Stonington Borough, CT
Mystic Chamber of Commerce
Noank Historical Society
STONINGTON — A well-deserved retirement will result in a job opening at the police department sometime this spring. The applicant must show dogged-pursuit tactics and follow in the paw-steps of a popular police force veteran. The department’s trained police dog, Fritz, will be retiring after more than six years of service.
Stonington Police Chief J. Darren Stewart said along with the retirement of Fritz, who has worked with Officer Greg Howard, it is expected that Howard will also retire from K-9 duties. That would leave the job open for a new officer who will go through extensive training, as will the dog. Fritz’s replacement then would move in with his human handler.
Speaking with the Board of Police Commissioners last week, Stewart said it is time to plan for Fritz’s retirement. He said there is about $2,500 set aside in an account specifically for the purchase of a new dog, which could cost the department $7,000. He said there is another $2,500 available in a donation account. The rest, he said, could be taken from a K-9 program account.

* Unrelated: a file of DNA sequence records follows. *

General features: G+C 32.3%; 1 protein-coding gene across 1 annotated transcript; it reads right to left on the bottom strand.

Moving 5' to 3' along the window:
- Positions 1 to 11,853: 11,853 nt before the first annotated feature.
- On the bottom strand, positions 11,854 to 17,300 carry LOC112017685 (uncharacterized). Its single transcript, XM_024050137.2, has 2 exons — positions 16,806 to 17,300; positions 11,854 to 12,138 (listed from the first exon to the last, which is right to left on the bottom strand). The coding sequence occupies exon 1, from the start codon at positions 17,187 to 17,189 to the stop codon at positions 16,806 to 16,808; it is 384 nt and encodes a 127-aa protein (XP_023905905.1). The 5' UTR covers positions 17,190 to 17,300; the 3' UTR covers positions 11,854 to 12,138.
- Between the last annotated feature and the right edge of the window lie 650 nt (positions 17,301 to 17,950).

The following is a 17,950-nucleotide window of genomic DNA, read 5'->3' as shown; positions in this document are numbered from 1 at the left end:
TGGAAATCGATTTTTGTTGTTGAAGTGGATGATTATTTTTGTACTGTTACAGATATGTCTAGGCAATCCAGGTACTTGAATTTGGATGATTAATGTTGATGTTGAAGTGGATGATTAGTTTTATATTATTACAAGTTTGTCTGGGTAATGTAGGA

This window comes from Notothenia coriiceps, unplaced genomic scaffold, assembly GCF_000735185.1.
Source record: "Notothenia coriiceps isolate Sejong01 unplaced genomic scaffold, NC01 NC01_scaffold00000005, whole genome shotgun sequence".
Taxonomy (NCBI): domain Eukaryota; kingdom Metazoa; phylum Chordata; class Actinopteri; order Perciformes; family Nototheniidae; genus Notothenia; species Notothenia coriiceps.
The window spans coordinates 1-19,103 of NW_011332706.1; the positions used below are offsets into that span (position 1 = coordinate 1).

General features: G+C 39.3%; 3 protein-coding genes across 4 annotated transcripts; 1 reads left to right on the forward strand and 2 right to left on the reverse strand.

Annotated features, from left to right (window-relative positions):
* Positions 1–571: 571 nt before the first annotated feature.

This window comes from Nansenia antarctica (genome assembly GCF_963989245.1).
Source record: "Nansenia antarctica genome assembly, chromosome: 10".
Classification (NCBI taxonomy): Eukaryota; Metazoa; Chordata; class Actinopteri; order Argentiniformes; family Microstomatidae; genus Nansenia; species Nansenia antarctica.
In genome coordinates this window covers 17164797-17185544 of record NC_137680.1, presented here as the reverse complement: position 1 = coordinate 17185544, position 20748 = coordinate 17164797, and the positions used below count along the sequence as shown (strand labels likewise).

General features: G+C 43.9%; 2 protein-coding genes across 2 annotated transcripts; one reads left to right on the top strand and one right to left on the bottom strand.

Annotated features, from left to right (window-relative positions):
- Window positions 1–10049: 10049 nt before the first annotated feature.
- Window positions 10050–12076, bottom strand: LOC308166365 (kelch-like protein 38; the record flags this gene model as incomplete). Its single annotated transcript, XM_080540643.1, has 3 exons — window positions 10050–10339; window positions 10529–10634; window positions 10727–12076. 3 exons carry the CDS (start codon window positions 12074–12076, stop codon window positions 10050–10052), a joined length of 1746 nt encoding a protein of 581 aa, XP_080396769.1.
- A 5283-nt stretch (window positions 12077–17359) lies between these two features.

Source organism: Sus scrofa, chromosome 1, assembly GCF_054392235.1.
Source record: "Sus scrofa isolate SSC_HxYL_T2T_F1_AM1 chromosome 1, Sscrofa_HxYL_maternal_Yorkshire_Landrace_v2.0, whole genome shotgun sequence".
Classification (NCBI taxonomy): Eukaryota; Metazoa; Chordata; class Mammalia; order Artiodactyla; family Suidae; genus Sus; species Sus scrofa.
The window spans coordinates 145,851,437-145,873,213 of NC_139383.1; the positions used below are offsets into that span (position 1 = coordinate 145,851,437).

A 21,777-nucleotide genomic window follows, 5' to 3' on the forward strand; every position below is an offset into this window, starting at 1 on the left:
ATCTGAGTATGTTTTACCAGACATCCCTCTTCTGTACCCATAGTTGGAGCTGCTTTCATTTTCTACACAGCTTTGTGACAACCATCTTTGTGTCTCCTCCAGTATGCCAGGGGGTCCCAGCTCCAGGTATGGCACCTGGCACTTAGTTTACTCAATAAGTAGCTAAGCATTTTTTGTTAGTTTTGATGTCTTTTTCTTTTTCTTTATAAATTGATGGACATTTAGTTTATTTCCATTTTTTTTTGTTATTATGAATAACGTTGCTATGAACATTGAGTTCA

The dog would train for six weeks before becoming a member of the department
Scott Bates, outgoing commission chairman, called Fritz “a bargain,” saying he’s done a good job for the department.
Stewart said Fritz has been called out on many occasions to aid in searches and was particularly adept at tracking burglary suspects through densely wooded, swampy or muddy areas. Fritz and his handler, Howard, also make many appearances at local schools, fairs and events. The dog is also used in drug searches.
Capt. Jerry Desmond also informed the group that the department’s newest recruit, Philip Carrier, of Groton, sworn in during a ceremony attended by friends and family on Oct. 7, had resigned from the department.
Carrier, 23, had begun training at the Connecticut Police Academy, Desmond said, and “realized it wasn’t for him.”
The board decided to waive a requirement that would have obligated Carrier to pay $15,000 in the first year and $10,000 in the second year of his broken contract as pay back for his training. The contract provision is used in many police departments to ensure that towns are not funding the cost of training only to have the recruit leave to go to another department.
Desmond said Carrier had not been in the academy for any length of time before leaving. Carrier had taken one of two empty spots on the 36-member department resulting from retirements.